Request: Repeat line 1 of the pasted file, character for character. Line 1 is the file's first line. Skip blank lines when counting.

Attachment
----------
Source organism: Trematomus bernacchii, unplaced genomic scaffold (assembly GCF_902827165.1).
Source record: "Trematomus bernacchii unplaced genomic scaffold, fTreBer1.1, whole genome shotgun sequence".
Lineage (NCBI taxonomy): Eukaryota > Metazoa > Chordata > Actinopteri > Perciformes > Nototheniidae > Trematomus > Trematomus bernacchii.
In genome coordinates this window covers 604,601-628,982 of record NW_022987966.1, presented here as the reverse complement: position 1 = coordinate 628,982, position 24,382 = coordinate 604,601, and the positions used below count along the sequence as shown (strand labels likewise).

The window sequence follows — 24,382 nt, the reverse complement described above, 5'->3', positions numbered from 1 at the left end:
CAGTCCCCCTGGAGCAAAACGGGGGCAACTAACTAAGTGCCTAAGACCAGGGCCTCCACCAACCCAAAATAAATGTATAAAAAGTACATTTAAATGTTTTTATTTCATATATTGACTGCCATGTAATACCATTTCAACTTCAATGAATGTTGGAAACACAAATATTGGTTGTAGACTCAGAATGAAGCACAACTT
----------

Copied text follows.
Source organism: Trematomus bernacchii, unplaced genomic scaffold (assembly GCF_902827165.1).